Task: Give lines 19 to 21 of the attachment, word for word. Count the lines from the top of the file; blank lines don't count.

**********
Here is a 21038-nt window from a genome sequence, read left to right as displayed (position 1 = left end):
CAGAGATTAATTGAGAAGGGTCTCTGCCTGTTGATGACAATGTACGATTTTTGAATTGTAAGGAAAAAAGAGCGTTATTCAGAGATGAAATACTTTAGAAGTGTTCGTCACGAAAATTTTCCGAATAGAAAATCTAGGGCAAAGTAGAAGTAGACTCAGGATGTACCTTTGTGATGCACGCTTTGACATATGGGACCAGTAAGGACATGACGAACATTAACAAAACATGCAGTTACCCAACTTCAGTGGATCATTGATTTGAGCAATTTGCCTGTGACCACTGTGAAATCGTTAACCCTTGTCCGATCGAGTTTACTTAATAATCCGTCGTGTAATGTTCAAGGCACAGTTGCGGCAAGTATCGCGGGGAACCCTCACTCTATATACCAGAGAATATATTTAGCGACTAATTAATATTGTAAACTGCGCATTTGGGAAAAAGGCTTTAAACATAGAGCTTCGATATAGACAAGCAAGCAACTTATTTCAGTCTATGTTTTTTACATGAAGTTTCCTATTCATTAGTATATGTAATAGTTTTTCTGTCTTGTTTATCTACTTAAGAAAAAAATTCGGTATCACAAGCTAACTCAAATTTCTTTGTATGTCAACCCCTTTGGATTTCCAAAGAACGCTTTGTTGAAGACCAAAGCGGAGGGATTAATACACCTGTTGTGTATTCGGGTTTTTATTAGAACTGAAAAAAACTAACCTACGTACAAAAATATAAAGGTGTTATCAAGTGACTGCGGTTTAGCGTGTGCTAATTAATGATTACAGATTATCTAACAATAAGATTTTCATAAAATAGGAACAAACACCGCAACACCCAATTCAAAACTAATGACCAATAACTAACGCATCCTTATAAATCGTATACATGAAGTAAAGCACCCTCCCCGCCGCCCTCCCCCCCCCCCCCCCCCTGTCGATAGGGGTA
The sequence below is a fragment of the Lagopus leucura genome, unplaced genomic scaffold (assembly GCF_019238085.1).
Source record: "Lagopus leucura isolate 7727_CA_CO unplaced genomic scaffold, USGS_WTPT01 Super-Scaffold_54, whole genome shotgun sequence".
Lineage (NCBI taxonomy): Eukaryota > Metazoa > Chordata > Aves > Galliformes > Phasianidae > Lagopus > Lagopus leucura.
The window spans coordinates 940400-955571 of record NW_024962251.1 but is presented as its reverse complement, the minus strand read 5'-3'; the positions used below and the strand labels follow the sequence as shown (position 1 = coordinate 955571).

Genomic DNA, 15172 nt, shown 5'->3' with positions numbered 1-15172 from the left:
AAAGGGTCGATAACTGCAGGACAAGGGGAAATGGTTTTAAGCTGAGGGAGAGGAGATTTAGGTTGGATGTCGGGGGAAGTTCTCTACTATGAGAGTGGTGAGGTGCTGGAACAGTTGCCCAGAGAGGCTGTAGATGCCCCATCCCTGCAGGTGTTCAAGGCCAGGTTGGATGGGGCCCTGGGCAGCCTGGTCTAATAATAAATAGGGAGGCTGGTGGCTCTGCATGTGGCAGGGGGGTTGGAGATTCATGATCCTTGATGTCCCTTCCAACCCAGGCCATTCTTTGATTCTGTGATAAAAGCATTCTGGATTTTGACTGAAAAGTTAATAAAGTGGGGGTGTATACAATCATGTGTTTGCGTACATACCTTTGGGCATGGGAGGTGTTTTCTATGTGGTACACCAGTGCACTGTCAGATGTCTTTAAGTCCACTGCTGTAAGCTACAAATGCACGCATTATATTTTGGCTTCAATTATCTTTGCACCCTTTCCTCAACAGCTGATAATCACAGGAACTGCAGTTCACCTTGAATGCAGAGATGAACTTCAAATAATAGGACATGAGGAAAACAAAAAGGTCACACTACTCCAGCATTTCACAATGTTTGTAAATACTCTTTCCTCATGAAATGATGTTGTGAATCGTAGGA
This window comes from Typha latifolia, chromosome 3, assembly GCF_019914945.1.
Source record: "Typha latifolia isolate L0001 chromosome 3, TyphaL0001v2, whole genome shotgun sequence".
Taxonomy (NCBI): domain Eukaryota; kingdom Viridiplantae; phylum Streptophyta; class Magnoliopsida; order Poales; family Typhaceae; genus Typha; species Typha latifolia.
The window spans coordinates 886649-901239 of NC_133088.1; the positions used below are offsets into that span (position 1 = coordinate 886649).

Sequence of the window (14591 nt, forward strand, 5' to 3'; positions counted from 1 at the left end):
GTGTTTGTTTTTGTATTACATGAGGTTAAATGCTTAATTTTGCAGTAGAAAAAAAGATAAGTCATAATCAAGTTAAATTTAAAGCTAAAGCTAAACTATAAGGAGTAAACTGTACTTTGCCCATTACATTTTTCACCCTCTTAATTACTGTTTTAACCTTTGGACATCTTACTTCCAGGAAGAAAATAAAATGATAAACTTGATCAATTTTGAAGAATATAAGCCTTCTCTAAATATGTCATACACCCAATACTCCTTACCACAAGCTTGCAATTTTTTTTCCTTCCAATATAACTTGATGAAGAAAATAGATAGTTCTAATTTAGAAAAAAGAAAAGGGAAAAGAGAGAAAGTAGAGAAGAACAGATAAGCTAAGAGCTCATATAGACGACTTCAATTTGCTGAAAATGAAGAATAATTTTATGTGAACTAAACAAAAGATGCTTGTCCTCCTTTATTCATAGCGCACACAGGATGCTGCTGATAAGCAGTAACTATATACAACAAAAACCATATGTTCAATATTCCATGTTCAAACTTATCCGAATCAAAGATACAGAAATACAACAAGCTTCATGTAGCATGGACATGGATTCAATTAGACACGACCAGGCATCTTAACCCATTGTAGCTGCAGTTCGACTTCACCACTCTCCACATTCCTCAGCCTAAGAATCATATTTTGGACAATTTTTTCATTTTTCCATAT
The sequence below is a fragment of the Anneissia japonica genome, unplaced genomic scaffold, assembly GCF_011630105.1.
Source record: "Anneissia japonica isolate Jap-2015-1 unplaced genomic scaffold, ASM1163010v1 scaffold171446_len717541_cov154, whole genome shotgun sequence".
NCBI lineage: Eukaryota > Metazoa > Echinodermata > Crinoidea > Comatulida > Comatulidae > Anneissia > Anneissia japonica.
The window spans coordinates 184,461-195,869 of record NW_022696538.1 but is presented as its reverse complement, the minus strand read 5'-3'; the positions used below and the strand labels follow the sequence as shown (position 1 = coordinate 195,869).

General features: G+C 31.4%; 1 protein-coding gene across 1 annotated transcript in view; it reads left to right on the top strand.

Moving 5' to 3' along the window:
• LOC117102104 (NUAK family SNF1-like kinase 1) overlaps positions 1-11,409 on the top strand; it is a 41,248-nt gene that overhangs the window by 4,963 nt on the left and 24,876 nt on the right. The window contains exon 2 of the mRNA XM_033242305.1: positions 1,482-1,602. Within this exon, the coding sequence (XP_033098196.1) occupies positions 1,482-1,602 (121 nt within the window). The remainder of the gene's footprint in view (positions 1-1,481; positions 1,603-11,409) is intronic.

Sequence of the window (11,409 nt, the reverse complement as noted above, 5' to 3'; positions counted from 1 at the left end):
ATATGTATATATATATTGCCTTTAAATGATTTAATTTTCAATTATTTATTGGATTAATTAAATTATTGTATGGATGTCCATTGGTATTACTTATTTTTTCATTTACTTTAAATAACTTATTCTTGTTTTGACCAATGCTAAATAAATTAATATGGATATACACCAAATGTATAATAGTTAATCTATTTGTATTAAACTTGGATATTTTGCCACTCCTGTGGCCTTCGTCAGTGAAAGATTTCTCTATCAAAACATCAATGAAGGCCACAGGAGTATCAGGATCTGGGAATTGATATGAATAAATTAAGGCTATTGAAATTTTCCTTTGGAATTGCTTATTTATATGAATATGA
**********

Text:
General features: G+C 31.4%; 1 protein-coding gene across 1 annotated transcript in view; it reads left to right on the top strand.

Moving 5' to 3' along the window:
• LOC117102104 (NUAK family SNF1-like kinase 1) overlaps positions 1-11,409 on the top strand; it is a 41,248-nt gene that overhangs the window by 4,963 nt on the left and 24,876 nt on the right. The window contains exon 2 of the mRNA XM_033242305.1: positions 1,482-1,602. Within this exon, the coding sequence (XP_033098196.1) occupies positions 1,482-1,602 (121 nt within the window). The remainder of the gene's footprint in view (positions 1-1,481; positions 1,603-11,409) is intronic.